Purple sandwiches.

In Texas, cornbread dressing is serious business. I’m still asking my family to this day why nobody stopped me.


Ten years is enough time to gained a certain level of kitchen mastery— I cook from scratch every day now and I can’t imagine life otherwise.

What I miss, if anything, from those early days of burnt cakes and soups that stung the lungs, is the throw-your-hands-in-the-air quality I brought into the kitchen.

In Zen studies, a fundamental quality is to maintain a Beginner’s Mind in all activities.

To believe it all anew each time, each bang of the pot and scrape of the match to light the stove.

I think even with something simple as a midweek supper I need to relearn how to be a beginner, and have a beginner’s freshness.

However, I’m pretty sure I’m the only one in my family who thinks this is a good idea.


I stopped writing for a moment to ask my husband if he remembered any of my truly spectacular mistakes.

“Do you remember the time you got it into your head to cook blue soft-shell crab sandwiches?”


“We were at the coast. You couldn’t get the shells off, so you boiled the whole thing. They turned out slimy and crunchy—”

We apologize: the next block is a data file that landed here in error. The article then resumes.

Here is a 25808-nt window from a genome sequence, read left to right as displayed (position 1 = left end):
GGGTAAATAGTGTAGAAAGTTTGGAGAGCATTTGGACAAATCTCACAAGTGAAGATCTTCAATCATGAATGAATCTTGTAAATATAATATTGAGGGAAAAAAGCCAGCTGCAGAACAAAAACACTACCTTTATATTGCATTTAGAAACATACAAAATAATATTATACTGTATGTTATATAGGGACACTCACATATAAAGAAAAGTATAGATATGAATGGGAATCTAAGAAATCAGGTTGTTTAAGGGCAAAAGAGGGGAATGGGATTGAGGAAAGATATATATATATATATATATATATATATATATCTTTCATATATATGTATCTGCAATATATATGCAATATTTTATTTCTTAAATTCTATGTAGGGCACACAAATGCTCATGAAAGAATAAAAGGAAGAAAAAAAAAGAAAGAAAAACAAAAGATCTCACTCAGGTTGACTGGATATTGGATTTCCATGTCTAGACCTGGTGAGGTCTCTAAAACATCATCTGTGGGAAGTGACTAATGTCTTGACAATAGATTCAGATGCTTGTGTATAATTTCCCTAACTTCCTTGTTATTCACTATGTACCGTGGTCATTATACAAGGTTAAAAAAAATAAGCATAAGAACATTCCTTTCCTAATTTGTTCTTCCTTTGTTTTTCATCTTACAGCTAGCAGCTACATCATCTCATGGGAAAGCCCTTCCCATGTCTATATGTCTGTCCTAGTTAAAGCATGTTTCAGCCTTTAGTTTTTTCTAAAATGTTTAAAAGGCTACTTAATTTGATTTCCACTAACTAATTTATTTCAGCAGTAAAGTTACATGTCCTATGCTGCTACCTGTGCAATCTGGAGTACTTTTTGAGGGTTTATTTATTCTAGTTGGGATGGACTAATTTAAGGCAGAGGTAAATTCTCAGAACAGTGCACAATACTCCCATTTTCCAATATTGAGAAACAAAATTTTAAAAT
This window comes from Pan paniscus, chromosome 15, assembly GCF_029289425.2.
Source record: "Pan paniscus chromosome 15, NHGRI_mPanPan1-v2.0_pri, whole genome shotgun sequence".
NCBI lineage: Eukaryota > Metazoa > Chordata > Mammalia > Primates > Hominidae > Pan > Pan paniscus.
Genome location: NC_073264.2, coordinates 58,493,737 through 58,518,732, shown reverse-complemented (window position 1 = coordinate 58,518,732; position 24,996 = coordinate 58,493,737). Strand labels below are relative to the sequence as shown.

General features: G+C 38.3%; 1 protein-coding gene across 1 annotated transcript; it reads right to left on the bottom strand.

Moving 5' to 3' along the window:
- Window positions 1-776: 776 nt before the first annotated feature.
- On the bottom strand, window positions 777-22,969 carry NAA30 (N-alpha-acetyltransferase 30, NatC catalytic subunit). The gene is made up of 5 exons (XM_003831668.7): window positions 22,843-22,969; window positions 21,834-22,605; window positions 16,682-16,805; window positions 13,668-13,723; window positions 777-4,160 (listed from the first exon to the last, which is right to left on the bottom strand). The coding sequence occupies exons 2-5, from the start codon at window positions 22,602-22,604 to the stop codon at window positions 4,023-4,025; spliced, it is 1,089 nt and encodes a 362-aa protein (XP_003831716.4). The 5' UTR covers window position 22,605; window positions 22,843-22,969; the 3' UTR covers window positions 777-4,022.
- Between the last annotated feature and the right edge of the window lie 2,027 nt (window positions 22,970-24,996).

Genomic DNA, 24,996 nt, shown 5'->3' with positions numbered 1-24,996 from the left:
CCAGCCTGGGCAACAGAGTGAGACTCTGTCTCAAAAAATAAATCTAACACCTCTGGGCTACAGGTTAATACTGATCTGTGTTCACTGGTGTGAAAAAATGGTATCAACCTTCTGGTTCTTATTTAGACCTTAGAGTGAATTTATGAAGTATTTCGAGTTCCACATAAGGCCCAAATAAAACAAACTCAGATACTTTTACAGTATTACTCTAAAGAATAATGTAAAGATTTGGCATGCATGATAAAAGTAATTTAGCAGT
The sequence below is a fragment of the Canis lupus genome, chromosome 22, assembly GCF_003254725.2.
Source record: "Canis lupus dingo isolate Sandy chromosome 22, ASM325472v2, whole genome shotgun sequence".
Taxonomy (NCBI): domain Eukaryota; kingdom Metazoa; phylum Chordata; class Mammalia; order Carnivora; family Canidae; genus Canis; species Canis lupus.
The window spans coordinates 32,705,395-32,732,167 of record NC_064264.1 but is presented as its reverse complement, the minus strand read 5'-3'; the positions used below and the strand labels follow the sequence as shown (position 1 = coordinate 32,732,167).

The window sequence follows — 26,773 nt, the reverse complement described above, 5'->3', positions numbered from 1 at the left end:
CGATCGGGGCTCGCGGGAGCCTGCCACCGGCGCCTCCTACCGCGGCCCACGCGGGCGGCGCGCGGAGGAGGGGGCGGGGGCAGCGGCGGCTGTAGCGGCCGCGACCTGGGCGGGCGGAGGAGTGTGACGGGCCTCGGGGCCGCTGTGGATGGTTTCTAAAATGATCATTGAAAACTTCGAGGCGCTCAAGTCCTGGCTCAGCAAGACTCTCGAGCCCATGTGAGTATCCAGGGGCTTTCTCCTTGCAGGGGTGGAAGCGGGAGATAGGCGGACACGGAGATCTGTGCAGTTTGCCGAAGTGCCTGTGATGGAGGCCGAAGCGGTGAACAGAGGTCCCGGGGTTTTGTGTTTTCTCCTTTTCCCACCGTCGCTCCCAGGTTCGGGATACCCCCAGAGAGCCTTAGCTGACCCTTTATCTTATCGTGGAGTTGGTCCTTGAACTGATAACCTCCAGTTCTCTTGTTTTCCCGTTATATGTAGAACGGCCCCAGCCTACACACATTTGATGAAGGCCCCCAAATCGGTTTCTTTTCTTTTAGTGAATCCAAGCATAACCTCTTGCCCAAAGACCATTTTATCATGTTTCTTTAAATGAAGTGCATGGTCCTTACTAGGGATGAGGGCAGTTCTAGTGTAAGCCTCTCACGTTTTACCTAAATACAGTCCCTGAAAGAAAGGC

“Anything else?”

“Well, there was that other time when you made stew, and somehow dropped the screw-top from a soy sauce bottle into the stew. And I almost broke a tooth—”

“—okay. That’s enough examples—”

“Oh! Do you remember the time you dropped a Big Pink Rubber eraser into the gumbo you were making? And about those blue soft-shell crab sandwiches. You got so mad, you threw them down to a bunch of cats underneath the pier.”

“I really don’t remember that. Any final remarks?”

“Yes. The next morning the sandwiches were still there. Even the cats wouldn’t eat them.”

Maybe Beginner’s Mind isn’t such a good idea.

Especially since The Husband has a really good memory for Beginner’s Disasters.

He just poked his head into my office. “Hey! I remembered one more thing. It wasn’t soy sauce. It was Worcester.”